Can plastic cups and string send data?

Chirp produces a suite of software products dedicated to sending data
acoustically, broadcast over the air.

Our standard ‘off-the-shelf’ products all adhere to the same protocols — the
set of acoustic and data encoding parameters which define a chirp and allow
devices to both send and receive data in an interoperable way. The data
encoding parameters include properties such as the amount of data and error
correction that should be included in each transmission, while the acoustic
parameters describe properties such as the constituent pitches and duration of
the chirp.

Our standard audio protocols…

Here is an example of a standard chirp — the sound you hear represents an
identifier which tells the listening iPhone which picture to display.

The sound you hear in the video above can be interpreted by any device or
application which has Chirp technology embedded. It contains 50 bits of
information and is incredibly robust against background noise. Whilst the
protocol in the above video is audible, we also offer an inaudible ultrasonic
protocol which sends 32 bits of information.

Our standard audible protocol contains frequencies in the range of about 2kHz
and 11kHz — this range was chosen because it works particularly well being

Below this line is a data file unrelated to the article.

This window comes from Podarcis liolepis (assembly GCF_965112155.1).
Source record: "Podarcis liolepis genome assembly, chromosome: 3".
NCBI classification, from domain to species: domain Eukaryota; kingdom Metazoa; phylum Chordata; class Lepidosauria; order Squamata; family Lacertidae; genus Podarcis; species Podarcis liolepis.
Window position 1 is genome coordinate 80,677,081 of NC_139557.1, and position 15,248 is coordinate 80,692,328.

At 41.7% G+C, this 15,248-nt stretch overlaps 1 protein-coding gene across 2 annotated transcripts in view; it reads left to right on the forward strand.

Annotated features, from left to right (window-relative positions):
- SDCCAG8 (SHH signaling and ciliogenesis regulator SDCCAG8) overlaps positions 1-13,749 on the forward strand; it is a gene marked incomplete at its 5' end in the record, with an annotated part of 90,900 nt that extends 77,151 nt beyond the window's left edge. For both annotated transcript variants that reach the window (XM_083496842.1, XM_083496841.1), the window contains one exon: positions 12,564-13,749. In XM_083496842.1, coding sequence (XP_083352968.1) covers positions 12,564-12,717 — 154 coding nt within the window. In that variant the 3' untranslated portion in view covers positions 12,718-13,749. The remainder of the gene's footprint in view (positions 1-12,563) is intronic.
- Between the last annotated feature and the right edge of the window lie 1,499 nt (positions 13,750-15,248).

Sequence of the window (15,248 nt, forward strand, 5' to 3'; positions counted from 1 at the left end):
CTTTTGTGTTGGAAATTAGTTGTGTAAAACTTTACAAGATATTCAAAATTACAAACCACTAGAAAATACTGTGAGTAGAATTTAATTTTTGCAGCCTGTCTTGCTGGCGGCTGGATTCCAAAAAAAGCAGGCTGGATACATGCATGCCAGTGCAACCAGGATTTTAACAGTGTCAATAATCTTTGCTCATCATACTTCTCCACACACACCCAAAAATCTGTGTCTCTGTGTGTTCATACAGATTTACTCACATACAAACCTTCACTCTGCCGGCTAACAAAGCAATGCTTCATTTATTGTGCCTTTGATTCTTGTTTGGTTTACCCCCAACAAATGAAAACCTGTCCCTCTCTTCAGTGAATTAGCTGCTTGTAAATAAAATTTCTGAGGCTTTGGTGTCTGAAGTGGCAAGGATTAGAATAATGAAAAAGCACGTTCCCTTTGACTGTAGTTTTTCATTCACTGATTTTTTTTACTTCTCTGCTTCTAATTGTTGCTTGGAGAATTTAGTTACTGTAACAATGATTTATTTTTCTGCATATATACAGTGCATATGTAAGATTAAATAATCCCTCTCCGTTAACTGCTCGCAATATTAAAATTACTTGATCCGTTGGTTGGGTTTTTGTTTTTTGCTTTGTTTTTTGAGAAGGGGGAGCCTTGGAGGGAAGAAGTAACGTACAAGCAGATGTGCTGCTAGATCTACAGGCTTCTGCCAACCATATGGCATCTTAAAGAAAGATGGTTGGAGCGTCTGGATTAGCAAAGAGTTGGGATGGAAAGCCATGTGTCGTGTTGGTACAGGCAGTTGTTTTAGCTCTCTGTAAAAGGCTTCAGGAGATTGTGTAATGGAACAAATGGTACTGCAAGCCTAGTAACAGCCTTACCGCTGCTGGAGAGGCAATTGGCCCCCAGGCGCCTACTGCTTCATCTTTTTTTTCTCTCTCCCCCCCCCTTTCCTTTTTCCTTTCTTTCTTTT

broadcast and received by consumer electronic audio hardware, such as the
transducers we have in our mobile phones — as these are optimised for the
transmission of music and the human voice which occupy the same frequency
ranges. Positioning our standard audible protocol in the centre of this range
allows us to take advantage of these broad performance gains and optimisations
for free.

These two ‘standard’ protocols, audible and inaudible, allow our partners to
quickly develop products or services which take advantage of their
interoperability and broad interaction capabilities. The data encoding and
acoustic parameters for our standard protocols were chosen to maximise the
flexibility of their use across a very wide range of use cases, so we chose
configurations which suit many different applications.

Cup & String Telco International

Typically, once a product has integrated the standard protocol and proved the
use case using our technology, there remains an opportunity to optimise the
protocol characteristics to better fit specific requirements of a particular

This is the point at which we work alongside a partner to develop data payload
and acoustic characteristics which are tailored to their product’s unique
demands. For example, we have worked with partners who needed to send much
more than the 50 bit payload capability of our standard SDKs, as well as those
whose use case prioritised the shortest overall chirp duration — some almost
10 times shorter than our standard protocol.

To illustrate our capabilities in this area of customising protocol to fit
extreme use cases, we set ourselves a challenge via an imagined partner: ‘Cup
& String Telco International’ - producers of the world’s most lightweight
communication equipment.

Our ‘test’ equipment — the Cup & String Telco International v1.0

However, the Cup & String use case is no normal scenario for audio
transmission — it represents a very restricted channel in terms of its
frequency bandwidth and signal-to-noise ratio. As you might be able to